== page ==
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Body Style Information: This is a bit of an oddball. The first version used a Rivarossi made shell on a Rivarossi mechanism. Later versions recycled the Roco mechanism from the E7 using the Rivarossi shell. You can tell the difference based on whether the mechanism says "Italy" or "Austria" on the bottom. Atlas first released this model in 1967. The locomotives were made by Rivarossi which later released them under its own name. The model serves both the E-8 as well as the E-9 prototypes because the two locomotives are superficially identical. The original Rivarossi mechanism apparently is a bit of a dog, and that is likely why Atlas replaced it with the Austrian mechanism in their later releases. The models with a Roco mechanism, however, run pretty darn well and are not too loud despite the antique gearing. They pickup and drive on both trucks.
The original Italian mechanism models were made between 1967 and 1969 and appeared in Atlas Catalogs as late as 1973. They appear in various train sets form Atlas as well as being sold individually. The same shell has also been used by Con-Cor with a Kato-made mechanism.
DCC Information: Neither the Roco nor the Rivarossi mechanism is DCC compatible. I have not seen the Kato mechanisms so I am not sure about the Con-Cor releases.
Prototype Information: Most of the premier passenger trains including the AT&SF "Super Chief," various CB&Q "Zephyrs," Great Northern's "Empire Builder," New York Central's "Twentieth Century" and Pennsylvania Railroad's "Broadway Limited" were pulled by EMD "E" unit diesel locomotives from the 1940's to the 1970's.
The E8 was a 2,250-horsepower (1,678 kW), A1A-A1A passenger-train locomotive built by General Motors' Electro-Motive Division (EMD) of La Grange, Illinois. 450 cab versions, or E8As, were built from August 1949 to January 1954, 447 for the U.S. and 3 for Canada. 46 E8Bs were built from December 1949 to January 1954, all for the U.S. The 2,250 hp came from two 12 cylinder model 567B engines, each driving a generator to power the two traction motors on one truck. The E8 was the ninth model in the line of passenger diesels of similar design known as EMD E-units. Starting in September 1953 at total of 21 E8As were built which used either the 567BC or 567C engines.
In profile the front of the nose of E7, E8, and E9 units is less slanted than earlier EMD units, and E7/8/9s (and their four axle cousins, the F-unit series) have been nicknamed ?bulldog nose? units. Earlier E-unit locomotives were nicknamed ?slant nose? units. After passenger trains were canceled on the Erie Lackawanna in 1970, the E8s were re-geared for freight and were very reliable for the EL. These units were on freight trains until the early years of Consolidated Railroad Corporation ("Conrail").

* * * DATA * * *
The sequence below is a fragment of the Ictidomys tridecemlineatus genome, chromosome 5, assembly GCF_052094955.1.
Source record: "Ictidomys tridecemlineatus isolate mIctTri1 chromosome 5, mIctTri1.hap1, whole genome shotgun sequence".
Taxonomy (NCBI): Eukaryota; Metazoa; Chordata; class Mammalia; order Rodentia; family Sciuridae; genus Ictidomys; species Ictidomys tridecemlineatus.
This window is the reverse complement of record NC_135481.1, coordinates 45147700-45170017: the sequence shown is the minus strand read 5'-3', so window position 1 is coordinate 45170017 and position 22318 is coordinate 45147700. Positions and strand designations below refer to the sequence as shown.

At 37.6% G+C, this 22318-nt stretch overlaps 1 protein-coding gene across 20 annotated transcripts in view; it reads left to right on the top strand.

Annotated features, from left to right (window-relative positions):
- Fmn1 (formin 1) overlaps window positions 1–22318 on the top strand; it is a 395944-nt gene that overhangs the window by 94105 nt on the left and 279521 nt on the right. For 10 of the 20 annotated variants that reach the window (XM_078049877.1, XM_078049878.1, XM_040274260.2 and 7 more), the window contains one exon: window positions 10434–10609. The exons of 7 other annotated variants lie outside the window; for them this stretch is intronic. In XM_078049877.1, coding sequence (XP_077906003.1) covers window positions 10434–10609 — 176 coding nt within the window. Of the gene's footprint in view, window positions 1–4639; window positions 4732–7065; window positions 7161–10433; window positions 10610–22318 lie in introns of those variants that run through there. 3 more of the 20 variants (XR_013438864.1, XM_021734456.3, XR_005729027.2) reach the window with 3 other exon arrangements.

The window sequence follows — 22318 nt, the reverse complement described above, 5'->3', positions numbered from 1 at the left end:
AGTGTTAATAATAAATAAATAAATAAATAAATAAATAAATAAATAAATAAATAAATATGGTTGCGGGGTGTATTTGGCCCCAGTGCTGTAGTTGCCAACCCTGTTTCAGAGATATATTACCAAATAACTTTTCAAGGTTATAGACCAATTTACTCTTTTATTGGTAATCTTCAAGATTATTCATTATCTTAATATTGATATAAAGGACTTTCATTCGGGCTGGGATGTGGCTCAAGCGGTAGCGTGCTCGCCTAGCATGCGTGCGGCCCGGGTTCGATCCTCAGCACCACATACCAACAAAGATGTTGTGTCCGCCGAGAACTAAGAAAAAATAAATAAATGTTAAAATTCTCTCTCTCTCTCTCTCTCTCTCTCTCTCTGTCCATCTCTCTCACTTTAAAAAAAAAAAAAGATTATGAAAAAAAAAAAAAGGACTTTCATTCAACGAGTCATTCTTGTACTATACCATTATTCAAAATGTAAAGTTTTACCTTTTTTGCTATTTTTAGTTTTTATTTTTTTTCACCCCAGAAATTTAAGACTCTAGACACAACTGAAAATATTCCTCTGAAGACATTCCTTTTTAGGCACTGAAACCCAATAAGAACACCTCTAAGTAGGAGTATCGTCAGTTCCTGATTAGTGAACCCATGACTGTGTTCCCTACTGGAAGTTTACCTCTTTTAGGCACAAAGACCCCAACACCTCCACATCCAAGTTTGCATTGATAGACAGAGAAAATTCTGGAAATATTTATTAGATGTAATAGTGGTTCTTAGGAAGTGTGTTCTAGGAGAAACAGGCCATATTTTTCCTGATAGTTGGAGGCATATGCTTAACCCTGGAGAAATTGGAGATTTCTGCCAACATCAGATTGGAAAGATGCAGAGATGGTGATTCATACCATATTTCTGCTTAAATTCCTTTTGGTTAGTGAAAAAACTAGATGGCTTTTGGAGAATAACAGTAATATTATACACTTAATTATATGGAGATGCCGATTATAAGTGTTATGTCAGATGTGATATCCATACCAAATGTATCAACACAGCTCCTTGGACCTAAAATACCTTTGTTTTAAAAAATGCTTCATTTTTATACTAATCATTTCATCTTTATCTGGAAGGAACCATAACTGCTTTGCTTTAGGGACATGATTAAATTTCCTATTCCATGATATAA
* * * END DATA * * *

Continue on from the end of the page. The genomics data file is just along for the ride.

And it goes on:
Units noted with the designation E8m were rebuilt using components from earlier EMC/EMD locomotives. Externally the units look just like E8s. The difference in horsepower produced in these E8m units is because the older generators are reused.
Union Pacific Railroad is the principal operating company of Union Pacific Corporation (NYSE: UNP); both are headquartered in Omaha, Nebraska. Over the years Union Pacific Corporation has grown by acquiring other railroads, notably the Missouri Pacific, Chicago & North Western, Western Pacific, Missouri-Kansas-Texas, and the Southern Pacific (including the Denver & Rio Grande Western).
Union Pacific Corporation's main competitor is the BNSF Railway, the nation's second largest freight railroad, which also primarily services the Continental U.S. west of the Mississippi River. Together, the two railroads have a duopoly on all transcontinental freight rail lines in the U.S.
Read more on Wikipedia and on Union Pacific official website.
In those days, railroad modelers had to assemble and build everything from scratch. Steve Jr. created a "switch kit" which sold so well, that the entire family worked on them in the basement at night, while doing business as usual in the machine shop during the day.
Subsequently, Steve Jr. engineered the stapling of rail to fiber track, along with inventing the first practical rail joiner and pre-assembled turnouts and flexible track. All of these products, and more, helped to popularize model railroading and assisted in the creation of a mass-market hobby. The budding entrepreneur quickly outgrew the limitations of a basement and small garage operation. Realizing they could actually make a living selling track and related products, Steve and his father had the first factory built in Hillside, New Jersey at 413 Florence Avenue in 1947. On September 30, 1949, the Atlas Tool Company was officially incorporated as a New Jersey company.
In 1985, Steve was honored posthumously for his inventions by the Model Railroad Industry Association and was inducted into the Model Railroad Industry Hall of Fame in Baltimore, Maryland. In addition, Steve was nominated and entered into the National Model Railroad Association Pioneers of Model Railroading in 1995.
In the early 1990s, the Atlas Tool Company changed its name to Atlas Model Railroad Company, Inc.
Item created by: gdm on 2016-03-05 06:42:41
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